Climate Emergency

The purpose of this site is to be a resource for people working on or seeking to understand the Climate Emergency concept.


The purpose of this site is to be a resource for people working on or seeking to understand the Climate Emergency concept. We intend to cover why an emergency response to the climate crisis is needed; what it would mean in practice to have an emergency mobilisation and what the implications of such a mobilisation would be – for example its impacts on the economy and on geopolitics. We do this by providing an introduction to the concept in easy to access summaries, to introduce topics, and then recommendations and links to further research materials. While we are advocates for a Climate Emergency approach, this site is not an activist campaigning or advocacy initiative. There are many organisations already doing that very well and we don’t wish to replicate that work. We will provide information on these organisations and how to connect to them for those who wish to do so.

How to use this site is a collation and discussion of the work, research and opinion of experts and thought leaders. While we have opinions and will express them, through the publication of our own and others’ commentary, we aim to make as non-partisan and evidence based as we can. We also provide referral points to organisations through which people can act further, noting that there are many different and useful ways for people to engage in treating climate change as an emergency, through many different types of organisations. This could be through activism, academia, business, community groups, the military, policy and local government.

This information on this site it organised into two sections:
1. Information that helps users understand the climate emergency and emergency response. This is the bulk of the site. This information can be accessed through the introduction to each topic on the home page or through the left hand menu at the head of each page. In this section we draw on the work of experts and thought leaders from different disciplines to help answer key questions about the climate emergency.
2. Resources that support users to engage in the climate emergency. This section supports readers who want to learn more deeply about the issue or get more involved in advocating for a climate emergency mobilisation. These resources can be found through the right hand menu at the head of each page. In this section we have collated key Climate Emergency resources and identified a range of types of organisations acting on the climate emergency in different ways.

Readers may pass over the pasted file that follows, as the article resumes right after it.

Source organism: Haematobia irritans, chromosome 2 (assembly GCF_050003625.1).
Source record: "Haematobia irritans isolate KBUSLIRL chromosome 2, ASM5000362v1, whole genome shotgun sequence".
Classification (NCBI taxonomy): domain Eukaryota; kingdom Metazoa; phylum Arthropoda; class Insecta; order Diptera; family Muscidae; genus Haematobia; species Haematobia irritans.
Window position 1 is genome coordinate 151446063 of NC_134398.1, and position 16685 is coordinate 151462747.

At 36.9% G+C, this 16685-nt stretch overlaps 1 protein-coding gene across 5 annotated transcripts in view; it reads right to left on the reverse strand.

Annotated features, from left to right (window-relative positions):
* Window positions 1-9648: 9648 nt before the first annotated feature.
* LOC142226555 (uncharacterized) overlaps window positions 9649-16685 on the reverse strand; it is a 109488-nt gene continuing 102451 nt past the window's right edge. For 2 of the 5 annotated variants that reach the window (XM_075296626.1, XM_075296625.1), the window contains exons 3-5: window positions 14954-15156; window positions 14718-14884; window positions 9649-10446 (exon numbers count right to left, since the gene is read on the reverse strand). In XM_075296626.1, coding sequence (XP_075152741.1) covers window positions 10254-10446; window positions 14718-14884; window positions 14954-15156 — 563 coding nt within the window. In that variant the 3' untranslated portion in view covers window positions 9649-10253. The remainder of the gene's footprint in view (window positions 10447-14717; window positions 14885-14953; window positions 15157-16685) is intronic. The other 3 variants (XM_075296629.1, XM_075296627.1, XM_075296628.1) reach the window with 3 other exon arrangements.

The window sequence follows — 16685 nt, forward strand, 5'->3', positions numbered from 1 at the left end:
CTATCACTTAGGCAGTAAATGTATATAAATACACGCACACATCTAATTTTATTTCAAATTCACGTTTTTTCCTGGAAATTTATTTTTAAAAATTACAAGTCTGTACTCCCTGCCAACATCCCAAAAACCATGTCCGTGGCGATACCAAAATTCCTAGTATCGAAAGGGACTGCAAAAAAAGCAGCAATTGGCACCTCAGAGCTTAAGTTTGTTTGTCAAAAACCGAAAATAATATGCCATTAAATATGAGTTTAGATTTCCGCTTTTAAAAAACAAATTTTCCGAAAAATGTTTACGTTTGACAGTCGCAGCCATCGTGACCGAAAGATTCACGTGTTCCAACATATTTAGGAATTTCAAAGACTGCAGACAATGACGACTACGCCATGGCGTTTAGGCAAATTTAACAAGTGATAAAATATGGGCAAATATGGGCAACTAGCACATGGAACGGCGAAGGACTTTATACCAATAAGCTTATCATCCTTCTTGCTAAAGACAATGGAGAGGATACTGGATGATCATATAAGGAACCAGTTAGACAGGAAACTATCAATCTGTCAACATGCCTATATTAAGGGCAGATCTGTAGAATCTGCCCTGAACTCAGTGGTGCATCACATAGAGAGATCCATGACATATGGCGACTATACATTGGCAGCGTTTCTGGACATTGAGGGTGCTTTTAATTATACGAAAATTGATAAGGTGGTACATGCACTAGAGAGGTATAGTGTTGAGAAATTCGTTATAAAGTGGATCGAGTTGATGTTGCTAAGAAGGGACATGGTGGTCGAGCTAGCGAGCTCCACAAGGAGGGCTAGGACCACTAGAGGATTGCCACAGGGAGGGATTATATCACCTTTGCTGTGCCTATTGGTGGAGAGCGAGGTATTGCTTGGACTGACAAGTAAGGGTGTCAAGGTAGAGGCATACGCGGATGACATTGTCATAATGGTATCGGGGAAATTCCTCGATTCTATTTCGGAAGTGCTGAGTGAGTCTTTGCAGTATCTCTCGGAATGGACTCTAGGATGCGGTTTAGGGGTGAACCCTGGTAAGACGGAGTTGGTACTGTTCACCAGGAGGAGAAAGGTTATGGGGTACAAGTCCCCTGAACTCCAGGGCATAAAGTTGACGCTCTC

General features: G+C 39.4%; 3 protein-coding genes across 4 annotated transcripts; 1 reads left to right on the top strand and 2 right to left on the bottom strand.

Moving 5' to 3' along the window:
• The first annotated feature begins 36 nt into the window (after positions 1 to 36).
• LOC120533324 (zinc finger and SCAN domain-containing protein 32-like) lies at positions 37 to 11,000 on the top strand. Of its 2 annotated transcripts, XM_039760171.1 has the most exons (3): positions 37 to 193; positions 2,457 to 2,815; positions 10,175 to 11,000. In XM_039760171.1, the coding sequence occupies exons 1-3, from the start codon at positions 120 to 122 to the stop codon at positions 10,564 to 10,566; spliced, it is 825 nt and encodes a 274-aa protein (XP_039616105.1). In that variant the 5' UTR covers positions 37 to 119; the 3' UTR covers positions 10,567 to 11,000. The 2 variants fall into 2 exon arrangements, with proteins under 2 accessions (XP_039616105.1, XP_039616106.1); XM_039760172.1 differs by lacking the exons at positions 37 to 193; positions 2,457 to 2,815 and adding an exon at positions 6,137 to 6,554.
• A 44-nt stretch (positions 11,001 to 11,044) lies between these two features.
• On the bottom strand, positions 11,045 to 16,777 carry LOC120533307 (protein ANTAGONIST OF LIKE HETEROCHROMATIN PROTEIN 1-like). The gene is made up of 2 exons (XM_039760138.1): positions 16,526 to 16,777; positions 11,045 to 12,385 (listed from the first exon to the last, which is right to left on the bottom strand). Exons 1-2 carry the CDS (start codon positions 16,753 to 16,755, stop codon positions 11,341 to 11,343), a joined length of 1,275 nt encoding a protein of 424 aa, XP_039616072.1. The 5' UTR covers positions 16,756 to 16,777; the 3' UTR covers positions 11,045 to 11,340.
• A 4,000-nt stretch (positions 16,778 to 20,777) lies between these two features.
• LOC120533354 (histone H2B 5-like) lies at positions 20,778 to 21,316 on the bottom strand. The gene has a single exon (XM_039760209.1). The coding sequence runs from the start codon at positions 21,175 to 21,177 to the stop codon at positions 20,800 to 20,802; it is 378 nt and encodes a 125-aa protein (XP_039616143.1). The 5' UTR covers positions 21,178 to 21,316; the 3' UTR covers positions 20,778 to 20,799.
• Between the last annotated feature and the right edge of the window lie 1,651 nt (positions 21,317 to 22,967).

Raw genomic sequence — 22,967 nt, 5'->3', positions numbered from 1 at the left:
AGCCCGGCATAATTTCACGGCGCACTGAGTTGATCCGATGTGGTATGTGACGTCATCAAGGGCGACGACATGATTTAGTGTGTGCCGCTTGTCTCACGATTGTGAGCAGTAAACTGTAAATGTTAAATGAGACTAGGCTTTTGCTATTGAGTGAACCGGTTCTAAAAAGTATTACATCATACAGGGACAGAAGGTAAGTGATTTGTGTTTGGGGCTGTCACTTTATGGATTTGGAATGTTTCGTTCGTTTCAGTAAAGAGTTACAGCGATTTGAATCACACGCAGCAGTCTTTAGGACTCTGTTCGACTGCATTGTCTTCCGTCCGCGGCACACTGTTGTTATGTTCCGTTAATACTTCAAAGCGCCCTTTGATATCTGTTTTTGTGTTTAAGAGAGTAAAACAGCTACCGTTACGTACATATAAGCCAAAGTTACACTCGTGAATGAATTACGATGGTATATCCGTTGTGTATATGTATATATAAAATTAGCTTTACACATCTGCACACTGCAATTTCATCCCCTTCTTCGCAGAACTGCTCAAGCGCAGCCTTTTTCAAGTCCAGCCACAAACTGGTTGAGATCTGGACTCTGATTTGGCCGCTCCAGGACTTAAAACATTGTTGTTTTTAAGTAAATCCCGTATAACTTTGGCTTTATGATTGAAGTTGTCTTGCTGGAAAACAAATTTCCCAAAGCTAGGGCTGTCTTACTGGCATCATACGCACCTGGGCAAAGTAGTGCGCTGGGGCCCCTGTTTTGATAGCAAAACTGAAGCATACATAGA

Our view
An earlier version of a paper which inspired this website, had the title “Choosing Extinction”. It did so to emphasise the power and the significance of the choice we now face, but also to emphasise that this, is indeed, a choice. Choosing extinction is the path we are on today. There is considerable debate whether that extinction applies to us or ‘just’ to millions of other species. But either way a massive extinction event is on the way, unless we choose to stop it. We get to decide. To decide whether humanity will continue on its long social, cultural and economic path of exploring and fulfilling our potential. Whether to continue forward and see what we are capable of. We also get to decide how many of the world’s 8.7 million species we will allow to live and continue on their evolutionary path and how many we will choose to destroy, presumably never to come back. Perhaps including our own. We are well advised on the risks and they are clear and material. Not certain, but nor unlikely.

Despite this we sit idly by, paralysed in various ways by ignorance, despair, delusion and fear. There should be no surprise in this, it is the path we have always taken to existential risk. WWII continues to be the clearest example. However, in this case, the existential risk applies to our whole planetary civilisation. With this, there is no historical parallel. Not since the dinosaurs. But unlike the dinosaurs, we are consciously aware of the risks, we fully understand them and we can choose to address them. We know exactly what we need to do. We cannot be certain of success if we act, but we can be pretty certain of catastrophe if we don’t. Some argue it is hopeless, that there is no chance of success. In war this attitude would be considered treason – aiding and abetting the enemy. Such people have nothing to contribute to the world on this topic. They should cease all public comment and keep to themselves. Some argue we may not succeed, that we may have left it too late. They are correct, we may have. But there is clearly no evidence – and there cannot be any ahead of time – that we have done so. There is therefore no reason for this possibility to in anyway influence our decisions or actions now. What we have to do now is simple. We have to decide – do we choose extinction, or do we choose to fight it? To rebel against it. To do all we can possibly do, to get humanity on a different path. That is our choice. And each and every one of us now gets to decide.

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Website: Climate Emergency